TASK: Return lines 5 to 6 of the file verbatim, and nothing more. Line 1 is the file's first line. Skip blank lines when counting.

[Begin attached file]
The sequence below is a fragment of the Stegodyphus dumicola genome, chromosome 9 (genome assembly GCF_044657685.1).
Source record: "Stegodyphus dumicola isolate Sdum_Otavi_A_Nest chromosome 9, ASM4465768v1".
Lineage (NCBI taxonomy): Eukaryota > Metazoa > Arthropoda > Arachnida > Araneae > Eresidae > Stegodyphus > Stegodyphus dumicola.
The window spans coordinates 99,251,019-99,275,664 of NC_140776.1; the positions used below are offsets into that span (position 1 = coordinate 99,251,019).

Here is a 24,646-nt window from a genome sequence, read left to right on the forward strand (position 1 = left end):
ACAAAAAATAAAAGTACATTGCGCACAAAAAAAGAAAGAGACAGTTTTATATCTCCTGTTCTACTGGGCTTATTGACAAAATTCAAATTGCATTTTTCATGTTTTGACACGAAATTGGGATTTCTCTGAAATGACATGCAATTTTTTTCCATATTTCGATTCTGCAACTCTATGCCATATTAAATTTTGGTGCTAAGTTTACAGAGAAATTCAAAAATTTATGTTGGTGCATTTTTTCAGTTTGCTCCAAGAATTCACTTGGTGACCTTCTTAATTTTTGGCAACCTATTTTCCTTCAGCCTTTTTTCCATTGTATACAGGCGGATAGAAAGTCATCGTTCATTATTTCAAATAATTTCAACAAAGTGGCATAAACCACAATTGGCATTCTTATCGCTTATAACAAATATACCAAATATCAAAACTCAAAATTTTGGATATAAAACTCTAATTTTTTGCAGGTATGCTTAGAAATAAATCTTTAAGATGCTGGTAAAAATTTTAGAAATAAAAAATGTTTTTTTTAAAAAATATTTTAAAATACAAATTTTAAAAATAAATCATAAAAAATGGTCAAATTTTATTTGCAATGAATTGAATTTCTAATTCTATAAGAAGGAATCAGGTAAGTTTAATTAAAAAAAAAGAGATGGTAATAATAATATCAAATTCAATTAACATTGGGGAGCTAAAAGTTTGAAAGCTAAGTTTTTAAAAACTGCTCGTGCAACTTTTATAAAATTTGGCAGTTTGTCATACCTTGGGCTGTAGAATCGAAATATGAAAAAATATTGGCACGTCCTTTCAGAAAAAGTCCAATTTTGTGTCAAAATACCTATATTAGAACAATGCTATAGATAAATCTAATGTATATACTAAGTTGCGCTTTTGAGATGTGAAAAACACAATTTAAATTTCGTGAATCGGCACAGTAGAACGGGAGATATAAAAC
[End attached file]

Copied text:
Here is a 24,646-nt window from a genome sequence, read left to right on the forward strand (position 1 = left end):
ACAAAAAATAAAAGTACATTGCGCACAAAAAAAGAAAGAGACAGTTTTATATCTCCTGTTCTACTGGGCTTATTGACAAAATTCAAATTGCATTTTTCATGTTTTGACACGAAATTGGGATTTCTCTGAAATGACATGCAATTTTTTTCCATATTTCGATTCTGCAACTCTATGCCATATTAAATTTTGGTGCTAAGTTTACAGAGAAATTCAAAAATTTATGTTGGTGCATTTTTTCAGTTTGCTCCAAGAATTCACTTGGTGACCTTCTTAATTTTTGGCAACCTATTTTCCTTCAGCCTTTTTTCCATTGTATACAGGCGGATAGAAAGTCATCGTTCATTATTTCAAATAATTTCAACAAAGTGGCATAAACCACAATTGGCATTCTTATCGCTTATAACAAATATACCAAATATCAAAACTCAAAATTTTGGATATAAAACTCTAATTTTTTGCAGGTATGCTTAGAAATAAATCTTTAAGATGCTGGTAAAAATTTTAGAAATAAAAAATGTTTTTTTTAAAAAATATTTTAAAATACAAATTTTAAAAATAAATCATAAAAAATGGTCAAATTTTATTTGCAATGAATTGAATTTCTAATTCTATAAGAAGGAATCAGGTAAGTTTAATTAAAAAAAAAGAGATGGTAATAATAATATCAAATTCAATTAACATTGGGGAGCTAAAAGTTTGAAAGCTAAGTTTTTAAAAACTGCTCGTGCAACTTTTATAAAATTTGGCAGTTTGTCATACCTTGGGCTGTAGAATCGAAATATGAAAAAATATTGGCACGTCCTTTCAGAAAAAGTCCAATTTTGTGTCAAAATACCTATATTAGAACAATGCTATAGATAAATCTAATGTATATACTAAGTTGCGCTTTTGAGATGTGAAAAACACAATTTAAATTTCGTGAATCGGCACAGTAGAACGGGAGATATAAAAC